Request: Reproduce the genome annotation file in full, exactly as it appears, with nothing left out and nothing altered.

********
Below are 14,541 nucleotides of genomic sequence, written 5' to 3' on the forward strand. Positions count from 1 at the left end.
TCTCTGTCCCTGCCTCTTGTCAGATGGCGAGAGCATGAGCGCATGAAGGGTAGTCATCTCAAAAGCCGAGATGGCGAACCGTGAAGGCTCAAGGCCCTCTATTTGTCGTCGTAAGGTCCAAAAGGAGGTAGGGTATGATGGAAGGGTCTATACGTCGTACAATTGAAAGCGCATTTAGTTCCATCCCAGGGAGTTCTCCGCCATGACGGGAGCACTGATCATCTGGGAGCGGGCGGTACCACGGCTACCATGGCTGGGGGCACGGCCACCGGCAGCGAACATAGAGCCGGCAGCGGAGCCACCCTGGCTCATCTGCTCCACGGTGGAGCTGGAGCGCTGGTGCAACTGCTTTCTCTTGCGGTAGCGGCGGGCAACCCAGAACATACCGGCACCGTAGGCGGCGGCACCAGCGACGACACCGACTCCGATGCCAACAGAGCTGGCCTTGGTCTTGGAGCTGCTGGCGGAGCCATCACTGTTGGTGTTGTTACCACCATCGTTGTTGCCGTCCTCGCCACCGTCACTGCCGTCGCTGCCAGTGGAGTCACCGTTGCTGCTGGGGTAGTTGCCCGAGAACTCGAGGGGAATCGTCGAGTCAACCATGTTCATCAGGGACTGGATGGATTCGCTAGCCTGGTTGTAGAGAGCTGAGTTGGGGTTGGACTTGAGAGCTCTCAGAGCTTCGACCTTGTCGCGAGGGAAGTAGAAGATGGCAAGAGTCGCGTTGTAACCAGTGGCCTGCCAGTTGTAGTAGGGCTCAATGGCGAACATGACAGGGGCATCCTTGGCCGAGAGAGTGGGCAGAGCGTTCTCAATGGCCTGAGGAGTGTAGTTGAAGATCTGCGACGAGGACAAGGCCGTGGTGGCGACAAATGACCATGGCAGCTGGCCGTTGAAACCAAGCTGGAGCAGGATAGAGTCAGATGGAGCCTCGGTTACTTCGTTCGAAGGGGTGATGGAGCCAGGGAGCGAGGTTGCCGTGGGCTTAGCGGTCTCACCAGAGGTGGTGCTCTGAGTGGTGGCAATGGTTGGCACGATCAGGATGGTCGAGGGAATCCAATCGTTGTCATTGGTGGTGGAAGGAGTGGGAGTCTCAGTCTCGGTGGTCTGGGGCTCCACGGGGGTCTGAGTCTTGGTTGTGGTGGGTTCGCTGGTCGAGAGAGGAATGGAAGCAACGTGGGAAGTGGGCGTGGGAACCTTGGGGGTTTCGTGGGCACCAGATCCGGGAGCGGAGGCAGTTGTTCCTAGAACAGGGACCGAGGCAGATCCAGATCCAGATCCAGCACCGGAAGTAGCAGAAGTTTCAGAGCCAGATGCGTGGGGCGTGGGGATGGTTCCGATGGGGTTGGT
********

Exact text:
Below are 14,541 nucleotides of genomic sequence, written 5' to 3' on the forward strand. Positions count from 1 at the left end.
TCTCTGTCCCTGCCTCTTGTCAGATGGCGAGAGCATGAGCGCATGAAGGGTAGTCATCTCAAAAGCCGAGATGGCGAACCGTGAAGGCTCAAGGCCCTCTATTTGTCGTCGTAAGGTCCAAAAGGAGGTAGGGTATGATGGAAGGGTCTATACGTCGTACAATTGAAAGCGCATTTAGTTCCATCCCAGGGAGTTCTCCGCCATGACGGGAGCACTGATCATCTGGGAGCGGGCGGTACCACGGCTACCATGGCTGGGGGCACGGCCACCGGCAGCGAACATAGAGCCGGCAGCGGAGCCACCCTGGCTCATCTGCTCCACGGTGGAGCTGGAGCGCTGGTGCAACTGCTTTCTCTTGCGGTAGCGGCGGGCAACCCAGAACATACCGGCACCGTAGGCGGCGGCACCAGCGACGACACCGACTCCGATGCCAACAGAGCTGGCCTTGGTCTTGGAGCTGCTGGCGGAGCCATCACTGTTGGTGTTGTTACCACCATCGTTGTTGCCGTCCTCGCCACCGTCACTGCCGTCGCTGCCAGTGGAGTCACCGTTGCTGCTGGGGTAGTTGCCCGAGAACTCGAGGGGAATCGTCGAGTCAACCATGTTCATCAGGGACTGGATGGATTCGCTAGCCTGGTTGTAGAGAGCTGAGTTGGGGTTGGACTTGAGAGCTCTCAGAGCTTCGACCTTGTCGCGAGGGAAGTAGAAGATGGCAAGAGTCGCGTTGTAACCAGTGGCCTGCCAGTTGTAGTAGGGCTCAATGGCGAACATGACAGGGGCATCCTTGGCCGAGAGAGTGGGCAGAGCGTTCTCAATGGCCTGAGGAGTGTAGTTGAAGATCTGCGACGAGGACAAGGCCGTGGTGGCGACAAATGACCATGGCAGCTGGCCGTTGAAACCAAGCTGGAGCAGGATAGAGTCAGATGGAGCCTCGGTTACTTCGTTCGAAGGGGTGATGGAGCCAGGGAGCGAGGTTGCCGTGGGCTTAGCGGTCTCACCAGAGGTGGTGCTCTGAGTGGTGGCAATGGTTGGCACGATCAGGATGGTCGAGGGAATCCAATCGTTGTCATTGGTGGTGGAAGGAGTGGGAGTCTCAGTCTCGGTGGTCTGGGGCTCCACGGGGGTCTGAGTCTTGGTTGTGGTGGGTTCGCTGGTCGAGAGAGGAATGGAAGCAACGTGGGAAGTGGGCGTGGGAACCTTGGGGGTTTCGTGGGCACCAGATCCGGGAGCGGAGGCAGTTGTTCCTAGAACAGGGACCGAGGCAGATCCAGATCCAGATCCAGCACCGGAAGTAGCAGAAGTTTCAGAGCCAGATGCGTGGGGCGTGGGGATGGTTCCGATGGGGTTGGT